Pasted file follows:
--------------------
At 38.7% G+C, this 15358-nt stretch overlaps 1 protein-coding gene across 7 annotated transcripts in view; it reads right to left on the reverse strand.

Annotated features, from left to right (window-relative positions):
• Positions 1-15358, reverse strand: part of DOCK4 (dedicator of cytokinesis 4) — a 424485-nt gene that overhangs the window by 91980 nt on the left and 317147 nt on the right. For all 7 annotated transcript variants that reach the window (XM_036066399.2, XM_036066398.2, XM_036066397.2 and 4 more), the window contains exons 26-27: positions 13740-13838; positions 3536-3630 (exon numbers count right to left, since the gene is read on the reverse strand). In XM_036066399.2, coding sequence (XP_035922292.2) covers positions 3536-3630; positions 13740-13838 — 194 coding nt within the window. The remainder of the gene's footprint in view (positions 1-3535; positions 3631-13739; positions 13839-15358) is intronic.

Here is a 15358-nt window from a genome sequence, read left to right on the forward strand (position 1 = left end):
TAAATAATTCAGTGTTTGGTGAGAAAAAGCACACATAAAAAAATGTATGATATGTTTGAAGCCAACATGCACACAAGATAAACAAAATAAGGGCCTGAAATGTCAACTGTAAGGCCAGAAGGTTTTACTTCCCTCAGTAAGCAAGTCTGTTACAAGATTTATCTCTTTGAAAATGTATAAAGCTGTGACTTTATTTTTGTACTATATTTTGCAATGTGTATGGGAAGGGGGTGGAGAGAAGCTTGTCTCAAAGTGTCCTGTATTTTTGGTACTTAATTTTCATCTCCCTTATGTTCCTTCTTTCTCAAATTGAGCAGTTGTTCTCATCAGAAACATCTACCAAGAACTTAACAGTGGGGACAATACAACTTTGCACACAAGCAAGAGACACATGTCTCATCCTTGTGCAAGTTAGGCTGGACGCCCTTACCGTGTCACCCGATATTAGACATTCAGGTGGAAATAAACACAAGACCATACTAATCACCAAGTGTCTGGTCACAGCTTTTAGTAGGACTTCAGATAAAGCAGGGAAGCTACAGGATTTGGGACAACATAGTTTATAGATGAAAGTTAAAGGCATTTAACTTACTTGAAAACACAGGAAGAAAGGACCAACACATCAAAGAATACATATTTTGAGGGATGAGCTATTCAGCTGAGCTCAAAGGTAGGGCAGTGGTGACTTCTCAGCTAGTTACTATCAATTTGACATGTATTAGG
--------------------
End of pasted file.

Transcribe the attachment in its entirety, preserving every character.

At 38.7% G+C, this 15358-nt stretch overlaps 1 protein-coding gene across 7 annotated transcripts in view; it reads right to left on the reverse strand.

Annotated features, from left to right (window-relative positions):
• Positions 1-15358, reverse strand: part of DOCK4 (dedicator of cytokinesis 4) — a 424485-nt gene that overhangs the window by 91980 nt on the left and 317147 nt on the right. For all 7 annotated transcript variants that reach the window (XM_036066399.2, XM_036066398.2, XM_036066397.2 and 4 more), the window contains exons 26-27: positions 13740-13838; positions 3536-3630 (exon numbers count right to left, since the gene is read on the reverse strand). In XM_036066399.2, coding sequence (XP_035922292.2) covers positions 3536-3630; positions 13740-13838 — 194 coding nt within the window. The remainder of the gene's footprint in view (positions 1-3535; positions 3631-13739; positions 13839-15358) is intronic.

Here is a 15358-nt window from a genome sequence, read left to right on the forward strand (position 1 = left end):
TAAATAATTCAGTGTTTGGTGAGAAAAAGCACACATAAAAAAATGTATGATATGTTTGAAGCCAACATGCACACAAGATAAACAAAATAAGGGCCTGAAATGTCAACTGTAAGGCCAGAAGGTTTTACTTCCCTCAGTAAGCAAGTCTGTTACAAGATTTATCTCTTTGAAAATGTATAAAGCTGTGACTTTATTTTTGTACTATATTTTGCAATGTGTATGGGAAGGGGGTGGAGAGAAGCTTGTCTCAAAGTGTCCTGTATTTTTGGTACTTAATTTTCATCTCCCTTATGTTCCTTCTTTCTCAAATTGAGCAGTTGTTCTCATCAGAAACATCTACCAAGAACTTAACAGTGGGGACAATACAACTTTGCACACAAGCAAGAGACACATGTCTCATCCTTGTGCAAGTTAGGCTGGACGCCCTTACCGTGTCACCCGATATTAGACATTCAGGTGGAAATAAACACAAGACCATACTAATCACCAAGTGTCTGGTCACAGCTTTTAGTAGGACTTCAGATAAAGCAGGGAAGCTACAGGATTTGGGACAACATAGTTTATAGATGAAAGTTAAAGGCATTTAACTTACTTGAAAACACAGGAAGAAAGGACCAACACATCAAAGAATACATATTTTGAGGGATGAGCTATTCAGCTGAGCTCAAAGGTAGGGCAGTGGTGACTTCTCAGCTAGTTACTATCAATTTGACATGTATTAGG